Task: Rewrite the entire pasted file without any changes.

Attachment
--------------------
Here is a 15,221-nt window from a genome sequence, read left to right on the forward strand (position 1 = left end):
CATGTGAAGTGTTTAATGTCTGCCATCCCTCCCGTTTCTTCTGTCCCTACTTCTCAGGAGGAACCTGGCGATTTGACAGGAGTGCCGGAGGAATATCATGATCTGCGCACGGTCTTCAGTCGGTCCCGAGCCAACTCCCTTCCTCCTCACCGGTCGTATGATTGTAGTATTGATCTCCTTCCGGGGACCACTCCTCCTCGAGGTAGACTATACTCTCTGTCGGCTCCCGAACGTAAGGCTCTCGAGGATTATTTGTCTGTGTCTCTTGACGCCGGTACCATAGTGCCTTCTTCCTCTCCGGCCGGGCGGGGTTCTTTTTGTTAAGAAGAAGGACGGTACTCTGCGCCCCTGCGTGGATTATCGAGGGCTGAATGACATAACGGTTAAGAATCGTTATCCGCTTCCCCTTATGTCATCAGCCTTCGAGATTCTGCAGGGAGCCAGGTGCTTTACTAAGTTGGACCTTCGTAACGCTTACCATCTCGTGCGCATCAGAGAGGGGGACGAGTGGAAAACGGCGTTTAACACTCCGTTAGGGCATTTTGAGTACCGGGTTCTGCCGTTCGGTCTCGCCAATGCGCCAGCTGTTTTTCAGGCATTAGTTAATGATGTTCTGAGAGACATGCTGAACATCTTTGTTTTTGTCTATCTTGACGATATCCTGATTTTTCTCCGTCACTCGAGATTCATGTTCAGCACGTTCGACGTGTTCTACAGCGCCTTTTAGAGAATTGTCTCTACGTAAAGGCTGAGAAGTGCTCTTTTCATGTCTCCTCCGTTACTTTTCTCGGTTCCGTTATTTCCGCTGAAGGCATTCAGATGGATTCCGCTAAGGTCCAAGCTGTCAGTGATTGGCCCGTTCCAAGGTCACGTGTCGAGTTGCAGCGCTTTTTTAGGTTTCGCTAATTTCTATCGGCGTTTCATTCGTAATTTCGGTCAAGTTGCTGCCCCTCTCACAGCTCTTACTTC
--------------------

Here is a 15,221-nt window from a genome sequence, read left to right on the forward strand (position 1 = left end):
CATGTGAAGTGTTTAATGTCTGCCATCCCTCCCGTTTCTTCTGTCCCTACTTCTCAGGAGGAACCTGGCGATTTGACAGGAGTGCCGGAGGAATATCATGATCTGCGCACGGTCTTCAGTCGGTCCCGAGCCAACTCCCTTCCTCCTCACCGGTCGTATGATTGTAGTATTGATCTCCTTCCGGGGACCACTCCTCCTCGAGGTAGACTATACTCTCTGTCGGCTCCCGAACGTAAGGCTCTCGAGGATTATTTGTCTGTGTCTCTTGACGCCGGTACCATAGTGCCTTCTTCCTCTCCGGCCGGGCGGGGTTCTTTTTGTTAAGAAGAAGGACGGTACTCTGCGCCCCTGCGTGGATTATCGAGGGCTGAATGACATAACGGTTAAGAATCGTTATCCGCTTCCCCTTATGTCATCAGCCTTCGAGATTCTGCAGGGAGCCAGGTGCTTTACTAAGTTGGACCTTCGTAACGCTTACCATCTCGTGCGCATCAGAGAGGGGGACGAGTGGAAAACGGCGTTTAACACTCCGTTAGGGCATTTTGAGTACCGGGTTCTGCCGTTCGGTCTCGCCAATGCGCCAGCTGTTTTTCAGGCATTAGTTAATGATGTTCTGAGAGACATGCTGAACATCTTTGTTTTTGTCTATCTTGACGATATCCTGATTTTTCTCCGTCACTCGAGATTCATGTTCAGCACGTTCGACGTGTTCTACAGCGCCTTTTAGAGAATTGTCTCTACGTAAAGGCTGAGAAGTGCTCTTTTCATGTCTCCTCCGTTACTTTTCTCGGTTCCGTTATTTCCGCTGAAGGCATTCAGATGGATTCCGCTAAGGTCCAAGCTGTCAGTGATTGGCCCGTTCCAAGGTCACGTGTCGAGTTGCAGCGCTTTTTTAGGTTTCGCTAATTTCTATCGGCGTTTCATTCGTAATTTCGGTCAAGTTGCTGCCCCTCTCACAGCTCTTACTTC